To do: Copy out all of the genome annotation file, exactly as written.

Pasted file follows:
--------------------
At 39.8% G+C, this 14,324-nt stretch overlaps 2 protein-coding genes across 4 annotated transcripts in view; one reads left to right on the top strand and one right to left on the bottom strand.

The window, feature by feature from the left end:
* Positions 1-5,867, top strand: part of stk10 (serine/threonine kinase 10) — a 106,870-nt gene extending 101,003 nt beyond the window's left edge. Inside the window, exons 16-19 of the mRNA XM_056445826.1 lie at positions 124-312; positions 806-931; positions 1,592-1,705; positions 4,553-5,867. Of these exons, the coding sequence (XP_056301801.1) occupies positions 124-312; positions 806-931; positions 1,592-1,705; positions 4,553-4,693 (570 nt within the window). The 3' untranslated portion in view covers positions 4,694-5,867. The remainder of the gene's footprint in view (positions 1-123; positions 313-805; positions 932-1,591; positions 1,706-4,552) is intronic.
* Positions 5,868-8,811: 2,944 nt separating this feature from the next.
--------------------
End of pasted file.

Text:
At 39.8% G+C, this 14,324-nt stretch overlaps 2 protein-coding genes across 4 annotated transcripts in view; one reads left to right on the top strand and one right to left on the bottom strand.

The window, feature by feature from the left end:
* Positions 1-5,867, top strand: part of stk10 (serine/threonine kinase 10) — a 106,870-nt gene extending 101,003 nt beyond the window's left edge. Inside the window, exons 16-19 of the mRNA XM_056445826.1 lie at positions 124-312; positions 806-931; positions 1,592-1,705; positions 4,553-5,867. Of these exons, the coding sequence (XP_056301801.1) occupies positions 124-312; positions 806-931; positions 1,592-1,705; positions 4,553-4,693 (570 nt within the window). The 3' untranslated portion in view covers positions 4,694-5,867. The remainder of the gene's footprint in view (positions 1-123; positions 313-805; positions 932-1,591; positions 1,706-4,552) is intronic.
* Positions 5,868-8,811: 2,944 nt separating this feature from the next.